Monthly Archives: December 2016

ADFS Customization – Branding per domain for Azure AD/Office 365

Branding your services can be very important for many reasons where recognizability and company profile are the most common ones. Making the marketing department happy is not a bad thing either.
With ADFS in Server 2016, the capability to do branding on a relying party basis was added. This was something that you in 2012 R2 needed to use JavaScript to achieve. Please note that the customizations in this post works both in 2012R2 and 2016.

While the default branding options above fit most customer needs, I recently had a customer case where two municipalities were onboarding to Office 365. Since they were sharing the same AD domain, they also shared their ADFS environment. You can probably guess where we are going now… They want continue using the same ADFS environment but have different branding depending on the login domain in Office 365 / Azure AD. I have got this request before, but have usually talked out the customers of going that path and instead agree upon common branding, but not this time. Not the most evergreen solution, but all for the customers, right? 🙂

There is a uservoice for the same request using managed domains directly in Azure AD – so clearly this is not the first time this has come up.

We will customize onload.js to apply different branding depending on the Office 365 / Azure AD domain used to login.
If browsing /idpinitiatedsignon directly or using another RP than Azure AD/Office 365, the default branding should apply. In my example, I will use the domains and I assume that basic branding/webtheme already is in place.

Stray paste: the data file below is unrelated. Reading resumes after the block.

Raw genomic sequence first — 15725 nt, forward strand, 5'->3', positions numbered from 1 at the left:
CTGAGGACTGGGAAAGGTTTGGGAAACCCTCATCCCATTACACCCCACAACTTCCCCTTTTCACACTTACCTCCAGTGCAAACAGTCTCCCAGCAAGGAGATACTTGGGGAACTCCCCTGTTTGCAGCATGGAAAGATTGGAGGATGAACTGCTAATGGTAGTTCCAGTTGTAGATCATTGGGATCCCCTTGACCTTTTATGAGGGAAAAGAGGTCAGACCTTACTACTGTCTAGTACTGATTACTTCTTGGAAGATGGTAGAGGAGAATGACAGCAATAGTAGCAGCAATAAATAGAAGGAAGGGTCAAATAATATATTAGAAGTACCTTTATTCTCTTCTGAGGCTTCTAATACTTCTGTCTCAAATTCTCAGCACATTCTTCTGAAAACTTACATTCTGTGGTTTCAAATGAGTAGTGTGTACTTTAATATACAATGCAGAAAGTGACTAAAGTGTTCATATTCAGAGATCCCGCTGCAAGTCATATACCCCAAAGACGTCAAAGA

The branding will apply in the following scenarios:

Upload the logos and illustrations as in my example script below. For performance and looks, follow the recommendation on sizes etc. on this TechNet page. If you have many domains, using some kind of naming convention might also be a good idea ;-).

$WebThemeName = "365lab"
#The pictures to upload
$UploadData = @{
  logo = @('C:\temp\Branding\dom1.365lab.net_logo.png',
  illustration = @('C:\temp\Branding\dom1.365lab.net_illustration.jpg',
#Loop through the image HT and upload the files accordingly
foreach ($ImageType in $UploadData.Keys) {
  $UploadData[$ImageType] | ForEach-Object -Process {
    $FileName = $_.Split('\')[-1]
    Set-AdfsWebTheme -TargetName $WebThemeName `
                      -AdditionalFileResource @{
                        Uri = '/adfs/portal/{0}/{1}' -f $ImageType,$FileName
                        Path = $_.ToString() 

The JavaScript basically loops through an array and checks if the request has been referred from any of the domains in scope for customizations. In the example, the username placeholder and the login message are customized based on the “domainconfig” data as well. If you don’t know how to export/import onload.js to ADFS, looking in to this article prior doing any changes might be a good idea.

var locationUrl = window.location.href.toLowerCase(),
	referrerUrl = document.referrer.toLowerCase(),
    logoDomain = document.getElementById('header'),
    loginMessage = document.getElementById('loginMessage'),